How to Write a Doppelganger
To write an effective doppelganger, you first need to have a well-established character. This works best with the main character, or perhaps a love interest or trusted ally. One way or another, readers need to feel familiar with the character that’s being doubled. That way the contrast between the two characters will stand out more clearly.
You then need to have some kind of device that creates the double. In realistic fiction, the doppelganger might be a literal twin, perhaps one separated at birth. However, in science fiction and fantasy there are many other ways to create doppelgangers, such as enchanted mirrors, cloning, and parallel universes.
Although most doppelgangers are evil, this isn’t the only way to write them. You can also generate some humor by making the doppelganger goofy or stupid, like Bizarro Superman in some of the DC Comics cartoons.
It’s extremely common to give evil twins beards, whereas their regular counterparts are clean-shaven. This was true, for example, of “Evil Cartman” from South Park, and many characters from the Star Trek Mirror Universe. This trope may go back as far as the Bible, where Jacob’s evil twin Esau is described as “hairy,” while Jacob himself is “smooth.”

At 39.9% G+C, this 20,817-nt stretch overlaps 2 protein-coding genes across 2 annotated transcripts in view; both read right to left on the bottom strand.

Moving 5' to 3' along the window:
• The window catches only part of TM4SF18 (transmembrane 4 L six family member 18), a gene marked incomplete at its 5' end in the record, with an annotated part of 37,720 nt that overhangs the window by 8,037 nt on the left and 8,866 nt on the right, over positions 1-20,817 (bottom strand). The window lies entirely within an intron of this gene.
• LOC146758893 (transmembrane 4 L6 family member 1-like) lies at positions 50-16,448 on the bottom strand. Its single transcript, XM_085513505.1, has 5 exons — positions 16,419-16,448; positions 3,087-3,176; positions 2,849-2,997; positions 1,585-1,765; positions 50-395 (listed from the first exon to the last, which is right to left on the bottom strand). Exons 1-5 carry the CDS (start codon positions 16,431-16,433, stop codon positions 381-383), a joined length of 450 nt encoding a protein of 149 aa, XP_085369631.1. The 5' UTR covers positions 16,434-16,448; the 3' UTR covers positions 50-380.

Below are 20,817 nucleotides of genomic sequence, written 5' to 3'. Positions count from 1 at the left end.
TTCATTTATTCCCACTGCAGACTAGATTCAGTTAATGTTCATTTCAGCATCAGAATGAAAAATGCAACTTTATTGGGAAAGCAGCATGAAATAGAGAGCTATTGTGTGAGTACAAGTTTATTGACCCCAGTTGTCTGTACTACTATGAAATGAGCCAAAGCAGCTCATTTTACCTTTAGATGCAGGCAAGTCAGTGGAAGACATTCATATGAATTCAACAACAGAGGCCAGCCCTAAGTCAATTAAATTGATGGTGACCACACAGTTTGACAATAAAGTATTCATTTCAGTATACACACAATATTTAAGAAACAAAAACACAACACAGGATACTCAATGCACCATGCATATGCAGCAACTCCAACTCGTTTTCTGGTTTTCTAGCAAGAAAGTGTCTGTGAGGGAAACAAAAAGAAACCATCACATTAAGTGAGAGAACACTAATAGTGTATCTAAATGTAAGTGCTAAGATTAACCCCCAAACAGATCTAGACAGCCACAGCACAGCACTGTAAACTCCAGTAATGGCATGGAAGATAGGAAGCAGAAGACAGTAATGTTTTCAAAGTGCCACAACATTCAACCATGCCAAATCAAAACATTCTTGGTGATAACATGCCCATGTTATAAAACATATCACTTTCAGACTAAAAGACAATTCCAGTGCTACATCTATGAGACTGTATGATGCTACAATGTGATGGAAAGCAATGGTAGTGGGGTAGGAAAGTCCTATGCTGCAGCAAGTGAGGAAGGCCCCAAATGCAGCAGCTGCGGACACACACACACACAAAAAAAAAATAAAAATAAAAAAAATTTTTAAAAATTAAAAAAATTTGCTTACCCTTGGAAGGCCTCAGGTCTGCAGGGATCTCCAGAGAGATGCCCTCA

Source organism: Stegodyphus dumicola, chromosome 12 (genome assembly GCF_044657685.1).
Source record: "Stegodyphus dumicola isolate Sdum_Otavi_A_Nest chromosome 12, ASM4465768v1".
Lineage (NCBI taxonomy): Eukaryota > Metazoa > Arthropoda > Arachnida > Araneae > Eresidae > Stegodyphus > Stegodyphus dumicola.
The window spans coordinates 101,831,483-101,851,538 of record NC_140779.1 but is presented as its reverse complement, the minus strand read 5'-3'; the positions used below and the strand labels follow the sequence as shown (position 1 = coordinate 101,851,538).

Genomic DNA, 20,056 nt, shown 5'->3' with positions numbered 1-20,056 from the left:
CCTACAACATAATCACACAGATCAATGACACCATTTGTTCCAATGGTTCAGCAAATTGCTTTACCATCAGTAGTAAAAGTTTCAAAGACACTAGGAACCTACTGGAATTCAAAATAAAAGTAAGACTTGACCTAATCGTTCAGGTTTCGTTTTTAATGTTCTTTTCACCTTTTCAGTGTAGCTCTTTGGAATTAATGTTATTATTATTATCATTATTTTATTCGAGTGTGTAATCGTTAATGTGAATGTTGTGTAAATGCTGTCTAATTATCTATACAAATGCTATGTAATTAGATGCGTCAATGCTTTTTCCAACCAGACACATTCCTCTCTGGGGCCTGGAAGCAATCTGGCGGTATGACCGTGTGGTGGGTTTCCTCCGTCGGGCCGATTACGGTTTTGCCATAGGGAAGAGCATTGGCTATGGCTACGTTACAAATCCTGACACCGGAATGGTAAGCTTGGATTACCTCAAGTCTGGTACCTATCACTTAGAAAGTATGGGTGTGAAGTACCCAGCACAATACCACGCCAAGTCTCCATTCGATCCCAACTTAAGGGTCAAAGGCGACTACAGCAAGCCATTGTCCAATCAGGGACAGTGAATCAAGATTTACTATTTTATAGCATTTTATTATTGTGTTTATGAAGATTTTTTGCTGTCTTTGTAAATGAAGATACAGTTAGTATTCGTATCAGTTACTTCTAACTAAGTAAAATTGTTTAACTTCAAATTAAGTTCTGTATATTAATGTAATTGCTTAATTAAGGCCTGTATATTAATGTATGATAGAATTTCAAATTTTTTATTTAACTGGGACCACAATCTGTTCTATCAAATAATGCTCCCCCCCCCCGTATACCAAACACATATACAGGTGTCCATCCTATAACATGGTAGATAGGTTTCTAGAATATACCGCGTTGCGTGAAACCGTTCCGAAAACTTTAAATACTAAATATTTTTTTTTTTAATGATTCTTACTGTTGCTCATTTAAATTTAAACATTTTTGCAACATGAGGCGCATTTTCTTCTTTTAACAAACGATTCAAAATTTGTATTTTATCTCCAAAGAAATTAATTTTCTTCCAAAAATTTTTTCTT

When to use Doppelganger
The doppelganger is purely for use in fiction. Formal essays have no use for this device. Within fiction, though, doppelgangers are generally used more in science fiction, horror, and fantasy genres. The concept of an evil twin, for example, is not very realistic, and so it doesn’t fit very well in realistic fiction.
It’s also important to be aware of the clichéd nature of doppelgangers in many genres. Again, the evil twin is a good example – this story is so common that it may not read as very creative. In order to bring more creativity and originality into your doppelganger story, try to be subtle in your use of the device. For example, you might make the doppelganger a shadowy, mysterious figure who is always just out of reach of the reader’s understanding. Or, you might try telling the story from the doppelganger’s perspective, thus raising the question of who is the original and who is the “double.”